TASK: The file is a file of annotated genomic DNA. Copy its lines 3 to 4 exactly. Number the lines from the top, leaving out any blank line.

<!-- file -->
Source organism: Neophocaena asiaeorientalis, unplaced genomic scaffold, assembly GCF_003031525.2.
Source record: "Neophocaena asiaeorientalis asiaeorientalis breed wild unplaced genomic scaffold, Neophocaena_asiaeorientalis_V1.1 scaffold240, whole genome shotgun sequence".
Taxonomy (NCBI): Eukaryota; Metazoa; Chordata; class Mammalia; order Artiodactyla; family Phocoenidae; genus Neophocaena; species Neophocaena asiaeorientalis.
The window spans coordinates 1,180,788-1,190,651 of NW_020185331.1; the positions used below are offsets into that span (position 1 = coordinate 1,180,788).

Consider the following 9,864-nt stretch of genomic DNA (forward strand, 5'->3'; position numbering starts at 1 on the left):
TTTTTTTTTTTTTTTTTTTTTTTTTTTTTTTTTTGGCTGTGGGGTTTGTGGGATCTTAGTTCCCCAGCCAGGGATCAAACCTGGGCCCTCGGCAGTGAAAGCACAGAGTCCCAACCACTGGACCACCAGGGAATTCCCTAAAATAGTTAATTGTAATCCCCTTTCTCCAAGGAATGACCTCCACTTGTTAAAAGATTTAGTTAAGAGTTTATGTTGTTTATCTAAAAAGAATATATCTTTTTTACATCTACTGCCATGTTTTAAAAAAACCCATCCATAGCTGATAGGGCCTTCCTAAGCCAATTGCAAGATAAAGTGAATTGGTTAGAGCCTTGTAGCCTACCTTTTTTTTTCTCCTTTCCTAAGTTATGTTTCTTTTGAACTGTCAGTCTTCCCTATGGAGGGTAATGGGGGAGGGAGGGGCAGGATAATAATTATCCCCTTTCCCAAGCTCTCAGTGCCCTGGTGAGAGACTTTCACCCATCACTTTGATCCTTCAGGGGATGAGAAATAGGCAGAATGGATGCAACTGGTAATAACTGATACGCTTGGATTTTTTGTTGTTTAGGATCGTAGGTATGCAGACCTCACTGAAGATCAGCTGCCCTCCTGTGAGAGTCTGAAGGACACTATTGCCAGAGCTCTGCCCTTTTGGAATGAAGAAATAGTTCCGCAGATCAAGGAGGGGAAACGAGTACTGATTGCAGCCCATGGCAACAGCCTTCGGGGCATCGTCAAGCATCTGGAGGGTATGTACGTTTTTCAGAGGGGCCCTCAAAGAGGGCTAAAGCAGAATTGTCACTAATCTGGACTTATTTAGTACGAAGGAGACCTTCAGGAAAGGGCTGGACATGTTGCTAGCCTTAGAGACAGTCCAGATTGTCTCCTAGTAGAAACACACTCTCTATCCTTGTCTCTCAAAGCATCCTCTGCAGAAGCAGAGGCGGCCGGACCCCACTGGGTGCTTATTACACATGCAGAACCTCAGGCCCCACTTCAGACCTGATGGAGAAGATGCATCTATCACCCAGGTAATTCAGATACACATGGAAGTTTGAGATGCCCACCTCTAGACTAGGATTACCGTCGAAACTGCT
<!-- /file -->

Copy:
Taxonomy (NCBI): Eukaryota; Metazoa; Chordata; class Mammalia; order Artiodactyla; family Phocoenidae; genus Neophocaena; species Neophocaena asiaeorientalis.
The window spans coordinates 1,180,788-1,190,651 of NW_020185331.1; the positions used below are offsets into that span (position 1 = coordinate 1,180,788).